July 27, 2009
No, you cannot transfer your Parent PLUS Loan into your child’s name. This loan is taken out by the parent, only.
The child is not a co-signer nor is he/she officially responsible in any way.
That’s not to say that you couldn’t set up a payment plan with your child and have them reimburse you for all or part of the loan over time.
July 17, 2009
Let’s review the basics as many of you will soon be signing PLUS Loan paperwork.
A Parent PLUS Loan is a federal student loan with a fixed interest rate of 8.5%. Parent PLUS Loans can be taken out by any parent or legal guardian to help pay for an undergraduate student’s college tuition, room and board.
You can borrow up to the total cost of education (tuition, on-campus housing and board, fees) minus any other financial aid received. What does this mean in real terms? If you get $2000 in scholarships and a $3000 Stafford Loan and the total cost of education is $40,000, then you can borrow up to $35,000.
PLUS Loans do require a credit check, but the credit requirements are FAR less stringent than just about any other loan you can think of.
And what happens if you get denied? Present the denial letter to your child’s school and they will qualify for more Stafford Loan money.
July 8, 2009
Yup, you read that right.
The feds decided to provide veterans with a stipend equaling the cost of the most expensive public state school. Which is great if you live in New Hampshire – that’s $25K.
In California, it’s a whopping $0. Turns out, it’s illegal to charge tuition at public schools in California (though the thousands of dollars in fees seems to be legal… but that’s another story).
I grant you, it’s still a lot better than the old bill – it provides full in-state undergraduate tuition and fees as opposed to the old monthly stipend.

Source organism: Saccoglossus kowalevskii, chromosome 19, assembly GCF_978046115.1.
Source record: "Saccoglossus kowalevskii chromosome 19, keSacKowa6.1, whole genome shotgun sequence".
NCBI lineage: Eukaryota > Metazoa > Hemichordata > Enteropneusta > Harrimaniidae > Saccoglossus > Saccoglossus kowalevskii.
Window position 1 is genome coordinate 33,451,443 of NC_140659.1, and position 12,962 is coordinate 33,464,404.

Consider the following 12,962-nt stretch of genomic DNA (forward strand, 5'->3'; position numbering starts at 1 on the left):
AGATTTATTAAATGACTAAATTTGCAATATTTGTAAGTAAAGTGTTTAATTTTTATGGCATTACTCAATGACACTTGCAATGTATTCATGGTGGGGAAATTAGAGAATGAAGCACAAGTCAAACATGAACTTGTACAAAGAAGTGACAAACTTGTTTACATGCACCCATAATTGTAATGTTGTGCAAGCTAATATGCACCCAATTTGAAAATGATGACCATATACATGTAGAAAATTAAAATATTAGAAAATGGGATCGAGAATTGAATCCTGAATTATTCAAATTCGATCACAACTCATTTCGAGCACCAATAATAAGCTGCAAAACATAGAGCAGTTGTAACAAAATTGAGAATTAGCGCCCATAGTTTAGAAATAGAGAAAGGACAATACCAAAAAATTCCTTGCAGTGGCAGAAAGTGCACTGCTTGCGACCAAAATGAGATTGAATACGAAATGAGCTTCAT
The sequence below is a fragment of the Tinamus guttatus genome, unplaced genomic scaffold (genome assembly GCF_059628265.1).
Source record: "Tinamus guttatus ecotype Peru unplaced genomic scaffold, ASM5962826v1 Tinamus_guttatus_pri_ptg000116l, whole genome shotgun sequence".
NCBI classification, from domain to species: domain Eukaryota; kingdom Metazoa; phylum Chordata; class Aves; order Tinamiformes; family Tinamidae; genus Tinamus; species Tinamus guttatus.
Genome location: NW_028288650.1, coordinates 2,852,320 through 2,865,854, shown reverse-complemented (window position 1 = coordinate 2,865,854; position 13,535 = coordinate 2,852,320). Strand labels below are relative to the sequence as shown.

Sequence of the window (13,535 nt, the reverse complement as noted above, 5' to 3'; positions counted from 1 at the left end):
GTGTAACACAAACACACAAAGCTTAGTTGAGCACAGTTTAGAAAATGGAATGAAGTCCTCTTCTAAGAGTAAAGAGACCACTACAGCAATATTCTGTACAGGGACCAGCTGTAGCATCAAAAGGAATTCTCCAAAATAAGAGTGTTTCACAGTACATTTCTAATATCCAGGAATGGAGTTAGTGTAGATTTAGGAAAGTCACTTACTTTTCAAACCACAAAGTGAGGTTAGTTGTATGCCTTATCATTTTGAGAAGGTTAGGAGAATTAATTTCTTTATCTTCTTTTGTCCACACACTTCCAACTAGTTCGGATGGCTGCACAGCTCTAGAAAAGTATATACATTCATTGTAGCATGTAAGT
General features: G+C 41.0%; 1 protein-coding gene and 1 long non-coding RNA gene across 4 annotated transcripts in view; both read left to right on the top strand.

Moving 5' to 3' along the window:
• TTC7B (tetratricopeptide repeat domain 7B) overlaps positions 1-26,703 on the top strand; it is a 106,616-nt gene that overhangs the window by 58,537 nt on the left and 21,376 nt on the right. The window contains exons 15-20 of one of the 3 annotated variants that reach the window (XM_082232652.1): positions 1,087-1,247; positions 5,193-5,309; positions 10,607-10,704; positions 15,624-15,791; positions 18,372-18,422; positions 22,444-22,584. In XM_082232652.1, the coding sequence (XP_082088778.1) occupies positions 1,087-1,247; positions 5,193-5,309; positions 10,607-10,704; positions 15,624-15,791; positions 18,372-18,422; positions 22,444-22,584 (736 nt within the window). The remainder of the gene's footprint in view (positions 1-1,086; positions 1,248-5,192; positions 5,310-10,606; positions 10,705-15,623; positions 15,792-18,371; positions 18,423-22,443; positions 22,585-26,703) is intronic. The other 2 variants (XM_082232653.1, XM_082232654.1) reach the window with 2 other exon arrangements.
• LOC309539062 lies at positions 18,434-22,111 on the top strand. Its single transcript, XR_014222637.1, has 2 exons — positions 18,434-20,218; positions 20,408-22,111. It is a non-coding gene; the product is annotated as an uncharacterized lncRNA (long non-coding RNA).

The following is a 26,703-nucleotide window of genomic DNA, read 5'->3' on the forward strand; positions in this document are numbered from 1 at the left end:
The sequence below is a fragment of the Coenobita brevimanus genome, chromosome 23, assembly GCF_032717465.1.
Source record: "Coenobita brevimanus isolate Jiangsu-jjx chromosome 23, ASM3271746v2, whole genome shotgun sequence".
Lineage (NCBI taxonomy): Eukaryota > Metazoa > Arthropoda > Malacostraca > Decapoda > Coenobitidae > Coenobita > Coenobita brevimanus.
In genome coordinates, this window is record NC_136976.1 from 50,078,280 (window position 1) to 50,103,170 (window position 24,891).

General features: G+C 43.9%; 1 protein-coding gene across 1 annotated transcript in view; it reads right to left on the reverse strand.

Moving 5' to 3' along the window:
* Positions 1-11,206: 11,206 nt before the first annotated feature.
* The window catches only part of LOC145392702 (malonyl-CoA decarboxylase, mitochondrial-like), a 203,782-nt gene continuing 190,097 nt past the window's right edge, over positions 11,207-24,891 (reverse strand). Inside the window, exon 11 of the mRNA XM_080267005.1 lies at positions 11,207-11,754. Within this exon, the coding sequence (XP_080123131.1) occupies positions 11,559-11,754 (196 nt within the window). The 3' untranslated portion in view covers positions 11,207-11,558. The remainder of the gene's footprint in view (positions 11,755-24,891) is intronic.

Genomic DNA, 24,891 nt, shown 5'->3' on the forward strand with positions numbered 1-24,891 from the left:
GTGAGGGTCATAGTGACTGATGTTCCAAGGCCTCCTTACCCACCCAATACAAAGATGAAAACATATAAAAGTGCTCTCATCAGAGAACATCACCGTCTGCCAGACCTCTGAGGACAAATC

But what sounds like a great deal – providing the equivalent about to a private school- turns out to be a crappy lottery depending on where you live. I’m in Massachusetts. Veterans here will get about $2200 a year which is useless in a state that has some of the highest tuition and cost-of-living expenses.
Veterans are being penalized by states that have worked hard to keep tuition low.
And what about veterans pursuing graduate degrees?
Looks like Congress created a monster… again…
July 1, 2009
Welcome to the next fiscal year, and along with it come some great changes for borrowers.
- The maximum Pell Grant amount increases to $5,350 for the 2009-10 school year, a 13% increase from last year.
- The fees to originate a new loan fall by half of a percentage point. Next year, it will fall by that much again. The changes will free more money for those students to use for tuition.
- “IBR” plans come into effect – income based repayment. Borrowers may be eligible to reduce their monthly payments based on their income. Also, teachers or those working in other forms of public service can reduce their payments based on their public service salary.